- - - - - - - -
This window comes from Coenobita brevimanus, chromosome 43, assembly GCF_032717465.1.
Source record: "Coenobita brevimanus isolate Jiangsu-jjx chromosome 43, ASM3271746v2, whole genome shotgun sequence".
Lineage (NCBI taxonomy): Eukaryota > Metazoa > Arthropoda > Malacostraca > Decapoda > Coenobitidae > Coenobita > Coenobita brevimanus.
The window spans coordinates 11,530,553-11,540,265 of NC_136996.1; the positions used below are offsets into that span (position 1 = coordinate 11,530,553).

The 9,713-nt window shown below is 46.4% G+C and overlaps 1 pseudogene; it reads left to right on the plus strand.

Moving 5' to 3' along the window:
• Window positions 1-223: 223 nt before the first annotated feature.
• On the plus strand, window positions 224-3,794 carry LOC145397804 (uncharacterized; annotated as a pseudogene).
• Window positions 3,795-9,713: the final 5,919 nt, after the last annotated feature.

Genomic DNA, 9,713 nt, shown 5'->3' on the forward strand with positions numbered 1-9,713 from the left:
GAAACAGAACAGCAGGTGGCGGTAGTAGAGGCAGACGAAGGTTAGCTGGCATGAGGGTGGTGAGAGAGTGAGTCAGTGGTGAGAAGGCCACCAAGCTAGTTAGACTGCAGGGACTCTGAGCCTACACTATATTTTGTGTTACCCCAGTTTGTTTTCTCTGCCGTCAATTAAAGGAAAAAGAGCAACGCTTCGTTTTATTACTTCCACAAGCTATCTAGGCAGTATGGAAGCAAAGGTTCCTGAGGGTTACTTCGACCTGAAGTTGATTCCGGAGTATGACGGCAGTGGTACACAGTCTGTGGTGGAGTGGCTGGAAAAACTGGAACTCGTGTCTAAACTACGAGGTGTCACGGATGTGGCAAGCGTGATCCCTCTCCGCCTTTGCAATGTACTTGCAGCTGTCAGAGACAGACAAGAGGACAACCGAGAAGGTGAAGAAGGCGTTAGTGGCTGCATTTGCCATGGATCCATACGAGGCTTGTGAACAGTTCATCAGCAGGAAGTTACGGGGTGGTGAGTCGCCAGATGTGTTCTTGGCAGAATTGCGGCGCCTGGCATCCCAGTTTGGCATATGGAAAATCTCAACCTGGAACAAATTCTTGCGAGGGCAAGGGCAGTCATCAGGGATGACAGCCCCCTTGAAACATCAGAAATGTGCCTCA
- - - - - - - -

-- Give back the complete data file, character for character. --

This window comes from Coenobita brevimanus, chromosome 43, assembly GCF_032717465.1.
Source record: "Coenobita brevimanus isolate Jiangsu-jjx chromosome 43, ASM3271746v2, whole genome shotgun sequence".
Lineage (NCBI taxonomy): Eukaryota > Metazoa > Arthropoda > Malacostraca > Decapoda > Coenobitidae > Coenobita > Coenobita brevimanus.
The window spans coordinates 11,530,553-11,540,265 of NC_136996.1; the positions used below are offsets into that span (position 1 = coordinate 11,530,553).

The 9,713-nt window shown below is 46.4% G+C and overlaps 1 pseudogene; it reads left to right on the plus strand.

Moving 5' to 3' along the window:
• Window positions 1-223: 223 nt before the first annotated feature.
• On the plus strand, window positions 224-3,794 carry LOC145397804 (uncharacterized; annotated as a pseudogene).
• Window positions 3,795-9,713: the final 5,919 nt, after the last annotated feature.

Genomic DNA, 9,713 nt, shown 5'->3' on the forward strand with positions numbered 1-9,713 from the left:
GAAACAGAACAGCAGGTGGCGGTAGTAGAGGCAGACGAAGGTTAGCTGGCATGAGGGTGGTGAGAGAGTGAGTCAGTGGTGAGAAGGCCACCAAGCTAGTTAGACTGCAGGGACTCTGAGCCTACACTATATTTTGTGTTACCCCAGTTTGTTTTCTCTGCCGTCAATTAAAGGAAAAAGAGCAACGCTTCGTTTTATTACTTCCACAAGCTATCTAGGCAGTATGGAAGCAAAGGTTCCTGAGGGTTACTTCGACCTGAAGTTGATTCCGGAGTATGACGGCAGTGGTACACAGTCTGTGGTGGAGTGGCTGGAAAAACTGGAACTCGTGTCTAAACTACGAGGTGTCACGGATGTGGCAAGCGTGATCCCTCTCCGCCTTTGCAATGTACTTGCAGCTGTCAGAGACAGACAAGAGGACAACCGAGAAGGTGAAGAAGGCGTTAGTGGCTGCATTTGCCATGGATCCATACGAGGCTTGTGAACAGTTCATCAGCAGGAAGTTACGGGGTGGTGAGTCGCCAGATGTGTTCTTGGCAGAATTGCGGCGCCTGGCATCCCAGTTTGGCATATGGAAAATCTCAACCTGGAACAAATTCTTGCGAGGGCAAGGGCAGTCATCAGGGATGACAGCCCCCTTGAAACATCAGAAATGTGCCTCA